Oct. 27 (Bloomberg) -- After losing his 2008 bid for the Republican presidential nomination, Mitt Romney jumped into his next project, conducting the kind of analysis he became famous for as a management consultant at Bain & Co. Only this time the company was Romney Inc.
He sat down with aides at his Massachusetts mansion to deconstruct what went wrong and invited potential donors for a series of consultations at his New Hampshire lake house. And he took away three lessons: Sharpen the message, bank more of other people’s money, and act more like an average guy.
Now, Romney, leading in some polls for the nomination to challenge President Barack Obama in 2012, focuses so much on the economy that he often almost skips over questions about abortion and gay marriage and tries to project an Everyman image.
“He learned to be consistent and disciplined,” said Doug Gross, the Iowa chairman of Romney’s 2008 campaign who is unaffiliated in this election. “Last time, I think he attempted to be all things to all people, and that created an authenticity issue and really hurt him.”
Still, while Romney led all Republican contenders by raising $32.6 million through Sept. 30 and has gained key endorsements, including by New Jersey Governor Chris Christie, he’s been stuck at well below 30 percent support in polls, a signal that he hasn’t won over a large swath of party voters.
Trading in Jeans
Romney, 64, who has become more forceful in candidate debates, has sought to address voter perceptions of him as both inconsistent in his positions and too wooden.
He’s traded in his suits for jeans, touts on Twitter his commercial flights on Southwest Airlines and meals at Carl’s Jr. and Subway, and pared down his staff to a close circle of aides.
The former Massachusetts governor also has run a leaner campaign, spending $2.2 million on staff salaries and benefits - - compared with the $9 million he’d laid out at this time in 2007, data compiled by the Center for Responsive Politics show.
Aides point to Iowa as the clearest evidence of those changes. Romney poured money, staff and resources into the state in the last campaign, spending about $10 million and using dozens of aides. Now, he has five people there and has yet to air a television advertisement.
He’s leading the Republican field among party supporters in the first four contests -- Iowa, New Hampshire, South Carolina and Florida -- with former pizza executive Herman Cain running second, a Time/CNN poll released yesterday showed.
“We’re much smaller, we’re very adroit and agile, which maybe we weren’t the last time around,” said Tom Rath, a senior adviser in both campaigns.
Though he’s spending less on staff, Romney is paying more attention to fund-raising. After sinking $35.4 million of his own money into his 2008 campaign, he started wooing supporters long before he announced plans to enter this race.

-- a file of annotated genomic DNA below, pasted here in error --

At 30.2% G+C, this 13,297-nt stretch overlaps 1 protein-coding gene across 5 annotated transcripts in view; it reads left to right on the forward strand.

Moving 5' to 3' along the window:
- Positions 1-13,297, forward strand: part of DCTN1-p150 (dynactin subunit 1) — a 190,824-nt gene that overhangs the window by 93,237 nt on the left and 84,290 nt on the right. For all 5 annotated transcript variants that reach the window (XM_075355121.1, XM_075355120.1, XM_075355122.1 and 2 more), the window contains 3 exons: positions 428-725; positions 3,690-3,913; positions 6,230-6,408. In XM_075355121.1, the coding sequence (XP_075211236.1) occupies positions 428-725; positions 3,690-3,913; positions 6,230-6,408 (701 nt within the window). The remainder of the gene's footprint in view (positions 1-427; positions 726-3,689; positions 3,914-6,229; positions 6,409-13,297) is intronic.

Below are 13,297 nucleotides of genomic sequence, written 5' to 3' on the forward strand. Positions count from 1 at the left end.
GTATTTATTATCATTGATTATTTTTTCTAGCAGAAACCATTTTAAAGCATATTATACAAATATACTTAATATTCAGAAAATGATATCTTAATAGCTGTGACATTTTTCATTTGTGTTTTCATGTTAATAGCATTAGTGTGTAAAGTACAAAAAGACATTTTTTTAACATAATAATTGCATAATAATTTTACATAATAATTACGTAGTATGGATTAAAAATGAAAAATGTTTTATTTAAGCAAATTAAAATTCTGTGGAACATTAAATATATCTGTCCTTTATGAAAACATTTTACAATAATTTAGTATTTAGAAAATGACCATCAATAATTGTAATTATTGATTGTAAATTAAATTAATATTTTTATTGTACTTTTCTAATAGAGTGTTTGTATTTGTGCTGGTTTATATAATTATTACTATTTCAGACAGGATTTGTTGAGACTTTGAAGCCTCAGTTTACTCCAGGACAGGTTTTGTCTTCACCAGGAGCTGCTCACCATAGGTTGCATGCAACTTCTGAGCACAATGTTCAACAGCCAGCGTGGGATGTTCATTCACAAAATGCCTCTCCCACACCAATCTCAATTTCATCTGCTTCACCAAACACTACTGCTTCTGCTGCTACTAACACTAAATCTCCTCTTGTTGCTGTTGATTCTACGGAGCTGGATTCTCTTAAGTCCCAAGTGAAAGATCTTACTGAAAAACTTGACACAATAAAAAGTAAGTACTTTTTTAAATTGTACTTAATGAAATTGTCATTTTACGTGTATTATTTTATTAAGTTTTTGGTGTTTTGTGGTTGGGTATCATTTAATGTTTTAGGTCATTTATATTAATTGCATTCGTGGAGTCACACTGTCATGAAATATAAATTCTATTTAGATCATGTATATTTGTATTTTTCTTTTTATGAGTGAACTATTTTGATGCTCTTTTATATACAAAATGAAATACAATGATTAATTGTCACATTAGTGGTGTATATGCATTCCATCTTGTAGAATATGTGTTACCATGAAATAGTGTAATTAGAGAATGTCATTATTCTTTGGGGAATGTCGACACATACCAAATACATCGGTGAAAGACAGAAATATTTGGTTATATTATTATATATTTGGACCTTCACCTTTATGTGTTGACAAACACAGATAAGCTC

In 2009, he began inviting groups of donors -- including those leaning toward other candidates -- to his lake house in Wolfeboro, New Hampshire, to spend time with him and his family.
Over brunch, they chatted about Romney’s strategy and policy positions, donors who attended the events say. In the afternoons, Romney took them on his speedboat for tours of Lake Winnipesaukee, often pointing out the more lavish home of the Marriotts, longtime family friends of the Romneys.
Enlisting contributors brings benefits beyond allowing Romney to avoid tapping into his own resources, said Anthony Corrado, a campaign-finance expert at Colby College in Maine.
“By relying on donors rather than his own funds, he gives more supporters a stake in the campaign,” Corrado said.
Struggling to Connect
Romney told donors that he recognized he had come across as arrogant -- he once said if Ronald Reagan were alive, he’d “absolutely” endorse Romney -- during his last run, according to one participant at a meeting.
Donors said Romney also realized voters viewed him as a flip-flopper. This time, he said, he wouldn’t run from his record, including a health-care bill he passed in Massachusetts.
Yet even with all the retooling, there are times Romney struggles to connect with voters.
“I love this country,” he said at the end of one town-hall meeting in Iowa. “I hope I made that clear. I didn’t say that as directly as I would like to. I love America.”
That barely drew a reaction from the audience.
And not everyone is convinced he has changed. The need to overcome skepticism from Tea Party supporters who advocate limited government is Romney’s biggest hurdle to the nomination.
“The one thing that he hasn’t learned since 2008 is that government mandates at any level of government are a problem,” said Max Pappas, a vice president of FreedomWorks, a Tea Party group that objects to Romney’s positions on health care and the 2008 bailout of the financial industry.
The debate about the flat tax has fueled criticism about his consistency. In 1996, Romney took out newspaper ads to oppose a flat tax proposed by Republican presidential contender Steve Forbes. At an Iowa town hall last week, Romney said, “The flat tax has positive features” as long as it doesn’t raise taxes on middle-income Americans.